- If you have a little baby and you are breastfeeding there is no need to give them water, but you may want to breastfeed more than usual. And of course, remember to keep yourself hydrated as well and have a full glass of water while you are breastfeeding.
- If the baby is over six months, you could try giving cooled boiled water throughout the day. You could give some cooled baby chamomile as a variation.
For older children, plenty of water and/or fruit juice, fruit and salad will also help keep their fluid levels up. Ice-cream will probably be their favourite choice! 😉
Be safe in the sun.
- If the baby is less than 6 months keep him/her out of direct sun. Their skin is super sensitive, they don’t have much melanin, which is the pigment protecting from the sun and they will easily get burned. When you are in a park stay in the shade of a tree, which can be breezy as well. Keep baby out of the buggy with a hat.
- Do not cover your baby with a heavy blanket when you are out and about. The heat will create a very hot environment for the baby that could be dangerous. Just have a light parasol, an umbrella that let circulating air and only protects from direct sun. If you are travvling with the car be careful baby is on the shade, never let them unattended. Look for signs of heatstroke such as hot, red and dry skin, rapid pulse, restlessness, confusion, dizziness, rapid, shallow breathing, vomiting and unconsciousness.
- Babies more than 6 months should stay away from the 11 am 3 pm window when the sun is at its strongest. Adults should avoid that timing as well if possible. If you have to get out using any form of parasol sunshade protection to keep babies out of direct sun, wearing hats and sunglasses are recommended.
Keep babies and children cool
- Playing in a paddling pool is a good way of keeping babies and children cool. Just remember to keep the pool in the shade during very hot weather and supervise the children at all times.
- Try to keep the rooms cool during the day by closing blinds or curtains. If you have a fan to circulate the air great. Do not allow the fan to face baby. Otherwise you could hang wet towels over chairs or windows when it’s really stifling. The evaporating water will help the air to cool. You could also place a bucket of ice or frozen water in the room to cool it down.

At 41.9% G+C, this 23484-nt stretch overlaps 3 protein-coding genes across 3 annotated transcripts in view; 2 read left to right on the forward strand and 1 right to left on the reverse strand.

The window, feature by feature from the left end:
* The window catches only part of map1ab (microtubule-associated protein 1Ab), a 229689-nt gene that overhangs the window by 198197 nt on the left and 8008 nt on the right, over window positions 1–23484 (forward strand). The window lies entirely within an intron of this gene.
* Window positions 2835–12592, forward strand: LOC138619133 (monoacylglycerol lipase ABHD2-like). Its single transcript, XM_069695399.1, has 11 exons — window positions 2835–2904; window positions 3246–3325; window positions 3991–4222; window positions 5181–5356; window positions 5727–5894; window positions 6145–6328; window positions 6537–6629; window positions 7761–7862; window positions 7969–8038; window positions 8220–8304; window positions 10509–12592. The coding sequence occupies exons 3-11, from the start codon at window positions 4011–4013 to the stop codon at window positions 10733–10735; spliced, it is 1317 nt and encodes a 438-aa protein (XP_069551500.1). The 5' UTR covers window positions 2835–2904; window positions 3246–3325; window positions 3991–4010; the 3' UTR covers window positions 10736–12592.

- Dress the baby appropriately. During the day a thin cotton vest is enough when you are outside and it’s over 26 degrees. Inside they might be fine just with a nappy if it’s over 25 degrees. In my flat on these days the temperature is stable on 26-27 degrees, and so I guess most of London houses. Older children will be okay with light short clothes.
- Remove any waterproof sheets from your baby’s cot.
- Give them a refreshing cool bath before bedtime to lower body temperature.
- At night time remove all the unnecessary bedding and keep bedclothes to a minimum. If your baby kicks or pushes off the covers during the night, consider putting them in just a nappy with a single well-secured sheet that won’t work loose and cover their face or get entangled during the night. Older children can wear vest and underwear with a light sheet. Open windows and doors in several rooms to allow a through-breeze before bedtime.
What to do if your baby has been sunburnt?
- Cool the area under a shower for at least 10 minutes, or apply repeated cool wet towels for 15 minutes.
- When completely cooled, apply neat aloe vera gel on the affected area. This will soothe, reduce swelling and promote healing.
- Give the casualty plenty to drink and seek medical advice.
Please check your GP if you have any concerns.
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